My left foot, surprisingly, only took about a month total before I was able to put on shoes.
There is still a little pain, as the process takes a while. My right foot as a twinge here and there every once in a while. but my doctor told me it would take two years for a COMPLETE recovery. But again, I can do everything I need to do at this point. If you have any questions, fire away
Thanks for replying! I wanted to know if it really feels different after surgery, i.e., does it really feel like your knees are no longer bearing all the impact? Do your feet really have arches? can you stand comfortably? it sounds too good to be true!
Yeah, I can stand comfortably, and my knees feel pretty good. My feet are developing arches as we speak, and over the next few years, they'll change shape to look more "normal", or so they say. But I was told that while I will develop arches, I won't be foot modeling or anything like that anytime soon lol
i had researched this surgery extensively and I couldn't find a doctor who would do it on me because I am 43 and they said that they do that procedure on kids and teens because their feet can adapt. For adults they all recommended the lateral lengthening procedure and all that goes with it. I am 16 weeks post op from the lateral lengthening.
It's going pretty well. I can run and sprint decently. I bike to school everyday without any problems. Every once in a while, there's a small pain on the side of my foot, and it hurts a bit sometimes when I walk on uneven, rocky ground. But all in all, things are working out very well. I still can't wear flip flops, but I'm not really a flip flop type of guy haha so it's okay.
Congratulations Tikiman! I love to hear when a fellow foot sufferer can run and even sprint again. Do you mind if I ask how old you are? You mentioned school so I was wondering if you were college aged. I wish I knew about these surgical options in college. I would have jumped on it so quick. I was very athletic in high school and I stubbornly kept it up in college but probably did more harm than good by that point since my foot/leg/hip/back alignments were pretty crappy by that point.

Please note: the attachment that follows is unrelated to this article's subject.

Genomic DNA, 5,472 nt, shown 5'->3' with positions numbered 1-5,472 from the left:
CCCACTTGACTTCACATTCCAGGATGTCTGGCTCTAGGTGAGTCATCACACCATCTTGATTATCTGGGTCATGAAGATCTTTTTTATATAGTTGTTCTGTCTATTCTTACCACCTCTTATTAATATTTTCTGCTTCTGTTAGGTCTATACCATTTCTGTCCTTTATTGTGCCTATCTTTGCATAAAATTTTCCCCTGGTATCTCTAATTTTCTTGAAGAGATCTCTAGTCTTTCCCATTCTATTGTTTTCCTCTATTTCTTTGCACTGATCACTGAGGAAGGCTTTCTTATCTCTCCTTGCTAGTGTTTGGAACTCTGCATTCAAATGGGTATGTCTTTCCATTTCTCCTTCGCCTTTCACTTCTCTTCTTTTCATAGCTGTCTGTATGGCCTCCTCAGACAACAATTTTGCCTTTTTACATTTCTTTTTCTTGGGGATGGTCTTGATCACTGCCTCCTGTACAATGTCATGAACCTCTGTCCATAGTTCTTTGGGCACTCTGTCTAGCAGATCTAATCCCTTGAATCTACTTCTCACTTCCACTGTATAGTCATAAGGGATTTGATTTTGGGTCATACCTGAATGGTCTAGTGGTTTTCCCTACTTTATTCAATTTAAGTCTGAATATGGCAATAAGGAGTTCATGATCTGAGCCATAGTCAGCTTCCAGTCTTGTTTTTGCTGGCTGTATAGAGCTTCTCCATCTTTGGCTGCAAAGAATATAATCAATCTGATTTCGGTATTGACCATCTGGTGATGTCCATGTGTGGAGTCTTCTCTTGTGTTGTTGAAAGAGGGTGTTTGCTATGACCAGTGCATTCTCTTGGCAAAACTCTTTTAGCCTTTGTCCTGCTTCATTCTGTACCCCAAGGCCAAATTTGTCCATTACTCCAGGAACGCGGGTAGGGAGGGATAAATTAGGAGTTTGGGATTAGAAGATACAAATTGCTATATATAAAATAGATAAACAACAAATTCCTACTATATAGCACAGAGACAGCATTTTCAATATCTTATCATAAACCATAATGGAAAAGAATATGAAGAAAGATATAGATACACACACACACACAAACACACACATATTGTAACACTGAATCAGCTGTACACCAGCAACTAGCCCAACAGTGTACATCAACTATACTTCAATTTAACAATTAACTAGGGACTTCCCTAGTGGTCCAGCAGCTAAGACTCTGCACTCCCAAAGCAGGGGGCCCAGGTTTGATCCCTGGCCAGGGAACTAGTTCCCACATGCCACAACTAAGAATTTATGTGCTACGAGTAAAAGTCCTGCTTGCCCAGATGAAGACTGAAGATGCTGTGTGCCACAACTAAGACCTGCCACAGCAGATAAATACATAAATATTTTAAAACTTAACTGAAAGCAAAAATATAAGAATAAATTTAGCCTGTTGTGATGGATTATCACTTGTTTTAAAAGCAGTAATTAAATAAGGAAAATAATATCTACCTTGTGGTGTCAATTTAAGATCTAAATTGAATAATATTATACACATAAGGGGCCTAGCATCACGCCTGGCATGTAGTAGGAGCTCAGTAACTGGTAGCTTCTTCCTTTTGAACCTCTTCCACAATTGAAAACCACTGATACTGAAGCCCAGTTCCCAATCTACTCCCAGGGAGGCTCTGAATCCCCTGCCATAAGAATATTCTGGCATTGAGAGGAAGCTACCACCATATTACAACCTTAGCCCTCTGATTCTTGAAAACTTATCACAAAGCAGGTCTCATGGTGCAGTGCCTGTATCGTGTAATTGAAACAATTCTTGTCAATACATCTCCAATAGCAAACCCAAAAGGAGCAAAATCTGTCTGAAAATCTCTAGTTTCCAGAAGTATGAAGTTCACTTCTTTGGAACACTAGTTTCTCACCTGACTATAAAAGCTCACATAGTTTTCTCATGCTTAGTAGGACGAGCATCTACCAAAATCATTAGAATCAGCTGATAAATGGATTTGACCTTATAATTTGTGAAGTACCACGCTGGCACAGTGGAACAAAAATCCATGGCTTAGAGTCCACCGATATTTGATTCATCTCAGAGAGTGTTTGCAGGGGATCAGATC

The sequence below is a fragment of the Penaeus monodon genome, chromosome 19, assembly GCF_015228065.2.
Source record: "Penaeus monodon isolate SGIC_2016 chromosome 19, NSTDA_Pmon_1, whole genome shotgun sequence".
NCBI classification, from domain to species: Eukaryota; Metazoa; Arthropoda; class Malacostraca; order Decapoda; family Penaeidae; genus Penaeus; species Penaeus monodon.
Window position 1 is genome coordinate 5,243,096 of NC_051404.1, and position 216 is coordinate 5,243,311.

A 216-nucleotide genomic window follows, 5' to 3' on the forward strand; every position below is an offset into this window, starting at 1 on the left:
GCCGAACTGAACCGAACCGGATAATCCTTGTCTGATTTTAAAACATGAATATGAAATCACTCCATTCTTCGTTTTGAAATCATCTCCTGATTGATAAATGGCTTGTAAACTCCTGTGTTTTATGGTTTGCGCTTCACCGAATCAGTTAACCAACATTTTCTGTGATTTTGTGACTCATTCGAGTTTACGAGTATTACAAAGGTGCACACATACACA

I am healing right now. I am 16 weeks post op and I have started walking (Frankenstein style) without my crutches around the house. I still take my crutches out of the house. Everyday seems like a tiny step forward in healing. My knees right now ache and my PT says its the new position. She has been doing deep fascia release on my calf and it is excruciating. For the rest of that day however there is no knee pain.
i really really hope that I can wear flip flops one day. I live at the beach and I've worn my tennis shoes (because of the orthotics that I had to wear constantly) down on the sand for years. People tease me and I hate it when my shoes fill up with sand... haha.
I don't know how good my surgical will feel in the end but I pray it will be close to a normal pain-free foot. I still have to get the other foot done. Ugh.
Hey, there you two
I've been wondering if your insurance paid for the surgery. I did all the preliminary work and the doctor said I was a good candidate and was ready to do it whenever I said, but my insurance doesn't cover it. Says it's experimental and investigative. I checked all the major insurance carriers, and they all rewrote their policy in 2008 and 2009 to not cover it and list it as experimental. My feet are EXTREMELY flat. So much so that all doctors all my life have been shocked and made comments as such. My ankles, calves and knees always hurt. And orthotics don't work for me because my feet are so flat. I was very saddened to find out insurance won't cover it and really don't know what else to do.